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Back Book Title Green Entanglements : Nature Conservation and Indigenous Peoples’ Rights in Indonesia and ...

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Green Entanglements : Nature Conservation and Indigenous Peoples’ Rights in Indonesia and the Philippines
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- Padmapani L. Perez
- Philippines
- The University of the Philippines Press, Quezon City
- 9789715428330
- 2018
- xxii, 314p. Includes Index
- 650 gms.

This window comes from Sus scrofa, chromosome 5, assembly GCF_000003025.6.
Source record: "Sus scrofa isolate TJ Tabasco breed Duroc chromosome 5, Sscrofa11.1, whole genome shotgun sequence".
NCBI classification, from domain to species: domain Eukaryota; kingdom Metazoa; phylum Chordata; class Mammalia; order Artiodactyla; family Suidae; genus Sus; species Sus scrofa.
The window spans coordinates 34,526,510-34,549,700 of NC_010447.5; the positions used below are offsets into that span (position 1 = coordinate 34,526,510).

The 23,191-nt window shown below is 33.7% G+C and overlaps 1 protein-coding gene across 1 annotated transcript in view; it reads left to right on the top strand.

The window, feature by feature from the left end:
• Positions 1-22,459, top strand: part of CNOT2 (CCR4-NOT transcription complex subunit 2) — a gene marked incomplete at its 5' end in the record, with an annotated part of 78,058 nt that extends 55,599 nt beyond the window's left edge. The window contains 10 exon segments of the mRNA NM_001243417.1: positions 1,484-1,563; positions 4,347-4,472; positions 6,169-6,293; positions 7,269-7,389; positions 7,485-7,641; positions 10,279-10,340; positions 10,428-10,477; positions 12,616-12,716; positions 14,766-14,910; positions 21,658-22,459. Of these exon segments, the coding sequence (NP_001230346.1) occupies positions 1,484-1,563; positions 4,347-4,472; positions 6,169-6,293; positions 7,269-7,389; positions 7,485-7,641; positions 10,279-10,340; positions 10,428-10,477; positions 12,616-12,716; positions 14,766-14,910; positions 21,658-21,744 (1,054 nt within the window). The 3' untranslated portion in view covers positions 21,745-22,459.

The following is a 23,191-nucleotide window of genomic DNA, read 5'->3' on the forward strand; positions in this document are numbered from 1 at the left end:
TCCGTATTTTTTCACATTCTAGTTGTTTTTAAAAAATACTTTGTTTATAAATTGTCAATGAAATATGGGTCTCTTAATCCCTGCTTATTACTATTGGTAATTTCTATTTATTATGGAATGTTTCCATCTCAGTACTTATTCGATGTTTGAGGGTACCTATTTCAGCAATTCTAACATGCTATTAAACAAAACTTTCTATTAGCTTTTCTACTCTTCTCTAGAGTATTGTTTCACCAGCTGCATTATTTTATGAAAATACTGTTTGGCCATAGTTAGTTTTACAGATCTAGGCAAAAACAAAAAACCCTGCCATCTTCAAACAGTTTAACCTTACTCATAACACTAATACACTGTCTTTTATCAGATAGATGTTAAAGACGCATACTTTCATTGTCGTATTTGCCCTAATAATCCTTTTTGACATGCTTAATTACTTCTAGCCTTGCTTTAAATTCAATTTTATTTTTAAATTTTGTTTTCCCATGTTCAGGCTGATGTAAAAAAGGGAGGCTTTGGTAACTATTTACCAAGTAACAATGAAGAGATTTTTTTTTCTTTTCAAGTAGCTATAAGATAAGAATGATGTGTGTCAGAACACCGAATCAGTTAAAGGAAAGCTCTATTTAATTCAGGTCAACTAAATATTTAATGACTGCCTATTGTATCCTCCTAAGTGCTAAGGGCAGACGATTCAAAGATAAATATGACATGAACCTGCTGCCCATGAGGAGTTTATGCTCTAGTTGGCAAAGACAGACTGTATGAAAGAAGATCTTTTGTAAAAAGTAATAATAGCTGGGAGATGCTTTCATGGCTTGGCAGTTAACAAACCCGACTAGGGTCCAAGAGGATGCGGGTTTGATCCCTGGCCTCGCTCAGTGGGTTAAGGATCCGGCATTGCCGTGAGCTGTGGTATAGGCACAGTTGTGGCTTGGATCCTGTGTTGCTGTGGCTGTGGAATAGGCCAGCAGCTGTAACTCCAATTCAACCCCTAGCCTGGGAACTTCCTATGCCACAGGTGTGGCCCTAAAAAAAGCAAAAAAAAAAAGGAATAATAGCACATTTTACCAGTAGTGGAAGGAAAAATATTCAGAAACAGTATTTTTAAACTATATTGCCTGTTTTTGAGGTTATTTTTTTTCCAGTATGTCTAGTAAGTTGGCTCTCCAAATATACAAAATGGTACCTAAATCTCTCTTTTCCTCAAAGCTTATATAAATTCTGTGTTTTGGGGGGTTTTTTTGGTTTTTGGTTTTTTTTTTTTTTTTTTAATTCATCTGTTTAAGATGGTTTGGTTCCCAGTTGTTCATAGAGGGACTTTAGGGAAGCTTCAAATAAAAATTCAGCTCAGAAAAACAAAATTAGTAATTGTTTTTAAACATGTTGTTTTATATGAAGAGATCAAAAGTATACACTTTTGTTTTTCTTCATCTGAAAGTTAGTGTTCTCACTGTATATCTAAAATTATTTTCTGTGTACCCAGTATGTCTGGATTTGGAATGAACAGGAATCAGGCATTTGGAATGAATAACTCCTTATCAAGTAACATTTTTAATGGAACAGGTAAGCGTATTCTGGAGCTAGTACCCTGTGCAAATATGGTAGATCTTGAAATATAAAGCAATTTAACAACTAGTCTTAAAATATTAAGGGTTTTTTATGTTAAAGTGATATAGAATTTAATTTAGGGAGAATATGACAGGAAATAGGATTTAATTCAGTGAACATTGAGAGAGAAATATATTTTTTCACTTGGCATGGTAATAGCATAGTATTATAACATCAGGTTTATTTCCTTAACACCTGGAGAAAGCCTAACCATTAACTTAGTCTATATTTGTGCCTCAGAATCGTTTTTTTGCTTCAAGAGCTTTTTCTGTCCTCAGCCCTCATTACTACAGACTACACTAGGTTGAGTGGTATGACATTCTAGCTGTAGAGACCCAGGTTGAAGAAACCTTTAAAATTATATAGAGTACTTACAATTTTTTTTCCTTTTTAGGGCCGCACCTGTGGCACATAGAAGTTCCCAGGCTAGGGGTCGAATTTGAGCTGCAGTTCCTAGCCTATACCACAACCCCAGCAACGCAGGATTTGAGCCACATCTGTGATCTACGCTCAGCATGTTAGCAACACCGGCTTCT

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1. Nature conservation – Philippines. 2. Nature conservation – Indonesia. 3. Indigenous peoples – Indonesia – Legal status, law, etc. 4. Indigenous peoples – Philippines – Legal status, law, etc. 5. Human rights – Indonesia. 6. Human rights – Philippines. Green Entanglements' is a comparative, ethnographic account of nature-conservation projects that seek to involve indigenous peoples. The book manuscript attends to the tricky entanglements of environments, agents of conservation, and indigenous peoples. It makes evident that an imbalance of power is embedded in the implementation of nature-conservation, especially when it comes to shaping the future and controlling the present upon which it is contingent. Agents of conservation draw a division between indigenous peoples required to maintain sustainable life ways, and the rest of the globalizing, modernizing world. This split is deeply embedded in the way agents of conservation think about nature and culture, and is evident in the implementation dynamics of the Mt. Pulag National Park in the Philippines, and the Taman Nasional Sebangau in Indonesia. Both of these protected areas share boundaries, or overlap with, the territories of the Kalanguya of Benguet Province, and the Ngaju Dayak of Central Kalimantan, respectively. The Kalanguya and the Ngaju Dayak describe nature-conservation as a threat to their livelihood and their development aspirations. 'Green Entanglements' unpacks the resulting stalemate between nature-conservations' goals and indigenous peoples' struggles for the recognition of their rights.

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